Depending on when a request is made and then acted upon, it is easy to imagine a situation where a manual recount could be lawfully authorized, commenced, but not completed within seven days of the election. The secretary of state responds that the authority to authorize a manual recount is subject to the requirement that such recounts be done and the results certified no later than the deadline imposed by section 102.112, Florida Statutes. This would mean, however, that only in sparsely populated counties could a Canvassing Board safely exercise what the legislature has clearly intended to be an option where the board has a real question as to the accuracy of a vote.
Section 102.166, Florida Statutes gives any candidate, or a qualified elector, the right to protest the returns of a county Canvassing Board by filing a sworn written protest, which may be filed within five days of the election or anytime before the Canvassing Board certifies the results, whichever occurs later. This suggests that the Canvassing Board might be in a position of having to address a protest of its returns the day before, or hours before, it was to certify the results pursuant to the deadline in section 102.112, thus making it impossible to make any corrections before the deadline. It is unlikely that the Legislature would give the right to protest returns but make it meaningless because it could not be acted upon in time."
Section 102.168 provides for the contesting of an election by an unsuccessful candidate or qualified elector, by filing a complaint in Circuit Court within 10 days after the Canvassing Board certifies the result of an election or within five days after the Canvassing Board certifies the results of an election following a protest pursuant to Section 102.166 (1), Florida Statutes, whichever occurs later. This provision suggests that certifications of the results in an election might occur later than usual if there is a protest of the returns.
The secretary of state acknowledges that, by consent decree with the federal government, the absentee ballots of overseas electors must be counted if received up to 10 days after the election. (Three days beyond the deadline imposed by Section 102.112, Florida Statutes.) The county Canvassing Board cannot report final returns, nor can the Election Canvassing Commission determine a winner of the election until all of these overseas absentee ballots are counted. The secretary explains this anomaly by inferring a requirement to do one certification of results seven days after the election and a "supplemental certification" 10 days after the election. There is, however, no statutory provision that provides for such supplemental certification. Instead, Section 102.111, Florida Statutes, which deals specifically with the duty of the Elections Canvassing Commission, requires the commission to "as soon as the official results are compiled from all counties, certify the returns of the election and determine and declare who has been selected for each office ..."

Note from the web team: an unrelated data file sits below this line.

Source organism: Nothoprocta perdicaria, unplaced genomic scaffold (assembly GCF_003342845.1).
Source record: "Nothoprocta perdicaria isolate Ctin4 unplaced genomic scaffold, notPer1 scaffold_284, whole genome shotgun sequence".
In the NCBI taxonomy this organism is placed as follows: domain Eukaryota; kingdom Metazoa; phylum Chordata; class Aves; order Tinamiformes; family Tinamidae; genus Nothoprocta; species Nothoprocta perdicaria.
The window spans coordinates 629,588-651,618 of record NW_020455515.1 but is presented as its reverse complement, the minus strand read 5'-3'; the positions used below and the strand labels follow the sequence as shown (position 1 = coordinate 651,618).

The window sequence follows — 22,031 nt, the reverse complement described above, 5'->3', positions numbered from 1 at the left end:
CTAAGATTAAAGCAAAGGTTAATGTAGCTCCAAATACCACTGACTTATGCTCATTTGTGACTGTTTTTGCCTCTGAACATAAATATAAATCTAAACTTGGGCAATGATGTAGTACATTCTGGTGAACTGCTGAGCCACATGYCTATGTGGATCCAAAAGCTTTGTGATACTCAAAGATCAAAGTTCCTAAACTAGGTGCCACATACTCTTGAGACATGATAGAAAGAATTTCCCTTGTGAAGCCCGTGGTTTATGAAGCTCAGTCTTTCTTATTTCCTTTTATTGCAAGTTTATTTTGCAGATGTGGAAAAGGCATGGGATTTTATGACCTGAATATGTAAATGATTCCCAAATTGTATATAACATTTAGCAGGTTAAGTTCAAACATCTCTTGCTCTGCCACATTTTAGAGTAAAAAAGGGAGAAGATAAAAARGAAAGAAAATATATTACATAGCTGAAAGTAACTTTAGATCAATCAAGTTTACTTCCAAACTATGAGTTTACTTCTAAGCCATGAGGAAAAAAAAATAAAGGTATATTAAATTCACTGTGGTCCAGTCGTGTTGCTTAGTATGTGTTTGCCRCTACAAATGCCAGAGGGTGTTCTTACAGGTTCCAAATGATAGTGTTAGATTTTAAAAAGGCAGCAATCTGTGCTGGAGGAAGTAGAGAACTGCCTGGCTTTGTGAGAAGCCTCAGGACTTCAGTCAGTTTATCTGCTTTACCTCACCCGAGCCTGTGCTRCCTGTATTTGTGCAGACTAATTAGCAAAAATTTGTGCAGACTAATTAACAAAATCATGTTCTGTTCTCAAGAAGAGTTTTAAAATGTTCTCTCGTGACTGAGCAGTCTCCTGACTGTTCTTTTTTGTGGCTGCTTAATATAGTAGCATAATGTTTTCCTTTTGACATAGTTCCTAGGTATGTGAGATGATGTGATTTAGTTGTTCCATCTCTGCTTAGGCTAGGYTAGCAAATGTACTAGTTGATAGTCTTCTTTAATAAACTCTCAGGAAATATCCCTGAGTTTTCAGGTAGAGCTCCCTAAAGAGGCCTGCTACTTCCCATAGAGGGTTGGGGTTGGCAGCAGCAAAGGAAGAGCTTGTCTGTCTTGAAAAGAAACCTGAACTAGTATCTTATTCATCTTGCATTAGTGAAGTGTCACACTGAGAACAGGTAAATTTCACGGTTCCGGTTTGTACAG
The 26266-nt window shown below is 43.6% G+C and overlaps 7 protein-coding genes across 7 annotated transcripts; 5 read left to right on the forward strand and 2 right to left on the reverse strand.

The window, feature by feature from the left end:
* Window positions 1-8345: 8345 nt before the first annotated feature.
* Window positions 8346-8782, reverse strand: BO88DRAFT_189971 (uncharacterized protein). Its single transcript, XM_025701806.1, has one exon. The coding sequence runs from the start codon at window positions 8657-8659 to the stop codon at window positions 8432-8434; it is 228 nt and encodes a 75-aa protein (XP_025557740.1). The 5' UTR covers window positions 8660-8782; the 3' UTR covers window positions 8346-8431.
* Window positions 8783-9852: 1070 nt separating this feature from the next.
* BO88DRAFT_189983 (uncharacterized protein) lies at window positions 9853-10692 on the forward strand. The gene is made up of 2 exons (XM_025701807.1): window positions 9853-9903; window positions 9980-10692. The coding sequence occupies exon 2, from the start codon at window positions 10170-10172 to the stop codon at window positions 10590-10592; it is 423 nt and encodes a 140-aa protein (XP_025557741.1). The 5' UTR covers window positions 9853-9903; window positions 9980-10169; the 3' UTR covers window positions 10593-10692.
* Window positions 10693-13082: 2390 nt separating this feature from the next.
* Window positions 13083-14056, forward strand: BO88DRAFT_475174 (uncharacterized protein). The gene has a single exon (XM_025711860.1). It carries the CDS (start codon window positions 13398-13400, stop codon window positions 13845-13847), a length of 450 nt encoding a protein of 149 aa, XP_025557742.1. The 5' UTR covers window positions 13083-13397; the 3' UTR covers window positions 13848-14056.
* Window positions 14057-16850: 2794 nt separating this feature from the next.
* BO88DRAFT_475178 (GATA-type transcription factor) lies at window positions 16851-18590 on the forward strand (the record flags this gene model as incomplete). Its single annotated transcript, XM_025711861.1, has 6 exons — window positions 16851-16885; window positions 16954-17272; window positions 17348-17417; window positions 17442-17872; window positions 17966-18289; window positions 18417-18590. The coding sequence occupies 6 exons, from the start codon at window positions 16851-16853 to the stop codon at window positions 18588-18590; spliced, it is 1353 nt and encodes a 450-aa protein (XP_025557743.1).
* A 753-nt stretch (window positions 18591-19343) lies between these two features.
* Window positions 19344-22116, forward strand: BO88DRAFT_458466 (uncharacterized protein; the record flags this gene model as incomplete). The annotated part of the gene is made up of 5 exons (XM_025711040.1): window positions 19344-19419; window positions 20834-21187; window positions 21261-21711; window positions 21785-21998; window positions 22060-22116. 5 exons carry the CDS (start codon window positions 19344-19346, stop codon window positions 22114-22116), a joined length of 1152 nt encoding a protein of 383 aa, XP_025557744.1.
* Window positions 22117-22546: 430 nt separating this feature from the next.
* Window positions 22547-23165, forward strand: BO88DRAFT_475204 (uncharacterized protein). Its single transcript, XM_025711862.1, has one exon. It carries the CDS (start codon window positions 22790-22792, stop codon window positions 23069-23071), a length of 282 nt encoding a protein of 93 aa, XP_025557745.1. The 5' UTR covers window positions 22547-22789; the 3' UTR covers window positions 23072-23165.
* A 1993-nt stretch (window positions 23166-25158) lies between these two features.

I also note that although the Canvassing Boards cannot properly contest an election, an unsuccessful candidate, or any qualified elector, may file, pursuant to Section 102.168, Florida Statutes, a complaint in Circuit Court contesting the election results. One of the specific itemized grounds for such a challenge is the "rejection of a number of legal votes sufficient to change or place in doubt the result of the election."
Accordingly it is ordered and adjudged that the secretary of state is directed to withhold determination as to whether or not to ignore late filed returns, if any, from Plaintiff Canvassing Boards, until due consideration of all relevant facts and circumstances consistent with the sound exercise of discretion. In all other respects, the motion for temporary injunction is denied.
Done and ordered in Chambers at Tallahassee, Leon County, Florida, this 14th day of November, 2000.